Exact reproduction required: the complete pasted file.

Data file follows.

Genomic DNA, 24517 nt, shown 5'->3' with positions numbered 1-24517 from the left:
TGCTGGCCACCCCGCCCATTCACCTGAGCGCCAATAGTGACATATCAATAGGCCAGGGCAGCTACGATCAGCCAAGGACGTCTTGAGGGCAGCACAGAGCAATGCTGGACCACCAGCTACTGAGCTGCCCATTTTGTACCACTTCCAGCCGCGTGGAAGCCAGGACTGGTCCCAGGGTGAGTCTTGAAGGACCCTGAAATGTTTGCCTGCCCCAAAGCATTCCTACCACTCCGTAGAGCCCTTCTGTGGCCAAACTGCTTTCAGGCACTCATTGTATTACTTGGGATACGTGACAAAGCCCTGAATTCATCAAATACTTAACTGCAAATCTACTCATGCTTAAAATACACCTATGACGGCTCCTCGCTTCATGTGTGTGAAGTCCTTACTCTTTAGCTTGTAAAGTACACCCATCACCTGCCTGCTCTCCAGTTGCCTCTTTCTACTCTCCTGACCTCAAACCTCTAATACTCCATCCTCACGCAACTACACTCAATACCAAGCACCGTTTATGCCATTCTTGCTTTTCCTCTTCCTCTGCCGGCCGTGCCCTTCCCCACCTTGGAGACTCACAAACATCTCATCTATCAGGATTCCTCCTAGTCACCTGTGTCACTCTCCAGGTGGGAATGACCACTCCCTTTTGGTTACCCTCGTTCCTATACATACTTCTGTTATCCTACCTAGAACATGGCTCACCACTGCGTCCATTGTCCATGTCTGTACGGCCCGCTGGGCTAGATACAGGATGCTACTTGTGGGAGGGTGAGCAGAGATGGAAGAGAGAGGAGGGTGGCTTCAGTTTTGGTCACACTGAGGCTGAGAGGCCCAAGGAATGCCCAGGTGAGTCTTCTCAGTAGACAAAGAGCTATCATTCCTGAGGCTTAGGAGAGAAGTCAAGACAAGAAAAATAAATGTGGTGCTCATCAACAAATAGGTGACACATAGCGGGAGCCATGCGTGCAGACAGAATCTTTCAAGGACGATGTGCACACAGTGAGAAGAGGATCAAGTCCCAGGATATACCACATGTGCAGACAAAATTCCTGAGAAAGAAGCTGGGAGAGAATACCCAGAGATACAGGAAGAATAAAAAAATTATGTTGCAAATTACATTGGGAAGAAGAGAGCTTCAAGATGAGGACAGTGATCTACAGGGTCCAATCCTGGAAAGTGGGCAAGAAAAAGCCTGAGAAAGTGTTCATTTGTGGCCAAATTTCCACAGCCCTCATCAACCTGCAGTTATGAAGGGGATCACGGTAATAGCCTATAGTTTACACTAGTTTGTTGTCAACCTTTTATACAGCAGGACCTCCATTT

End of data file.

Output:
Genomic DNA, 24517 nt, shown 5'->3' with positions numbered 1-24517 from the left:
TGCTGGCCACCCCGCCCATTCACCTGAGCGCCAATAGTGACATATCAATAGGCCAGGGCAGCTACGATCAGCCAAGGACGTCTTGAGGGCAGCACAGAGCAATGCTGGACCACCAGCTACTGAGCTGCCCATTTTGTACCACTTCCAGCCGCGTGGAAGCCAGGACTGGTCCCAGGGTGAGTCTTGAAGGACCCTGAAATGTTTGCCTGCCCCAAAGCATTCCTACCACTCCGTAGAGCCCTTCTGTGGCCAAACTGCTTTCAGGCACTCATTGTATTACTTGGGATACGTGACAAAGCCCTGAATTCATCAAATACTTAACTGCAAATCTACTCATGCTTAAAATACACCTATGACGGCTCCTCGCTTCATGTGTGTGAAGTCCTTACTCTTTAGCTTGTAAAGTACACCCATCACCTGCCTGCTCTCCAGTTGCCTCTTTCTACTCTCCTGACCTCAAACCTCTAATACTCCATCCTCACGCAACTACACTCAATACCAAGCACCGTTTATGCCATTCTTGCTTTTCCTCTTCCTCTGCCGGCCGTGCCCTTCCCCACCTTGGAGACTCACAAACATCTCATCTATCAGGATTCCTCCTAGTCACCTGTGTCACTCTCCAGGTGGGAATGACCACTCCCTTTTGGTTACCCTCGTTCCTATACATACTTCTGTTATCCTACCTAGAACATGGCTCACCACTGCGTCCATTGTCCATGTCTGTACGGCCCGCTGGGCTAGATACAGGATGCTACTTGTGGGAGGGTGAGCAGAGATGGAAGAGAGAGGAGGGTGGCTTCAGTTTTGGTCACACTGAGGCTGAGAGGCCCAAGGAATGCCCAGGTGAGTCTTCTCAGTAGACAAAGAGCTATCATTCCTGAGGCTTAGGAGAGAAGTCAAGACAAGAAAAATAAATGTGGTGCTCATCAACAAATAGGTGACACATAGCGGGAGCCATGCGTGCAGACAGAATCTTTCAAGGACGATGTGCACACAGTGAGAAGAGGATCAAGTCCCAGGATATACCACATGTGCAGACAAAATTCCTGAGAAAGAAGCTGGGAGAGAATACCCAGAGATACAGGAAGAATAAAAAAATTATGTTGCAAATTACATTGGGAAGAAGAGAGCTTCAAGATGAGGACAGTGATCTACAGGGTCCAATCCTGGAAAGTGGGCAAGAAAAAGCCTGAGAAAGTGTTCATTTGTGGCCAAATTTCCACAGCCCTCATCAACCTGCAGTTATGAAGGGGATCACGGTAATAGCCTATAGTTTACACTAGTTTGTTGTCAACCTTTTATACAGCAGGACCTCCATTT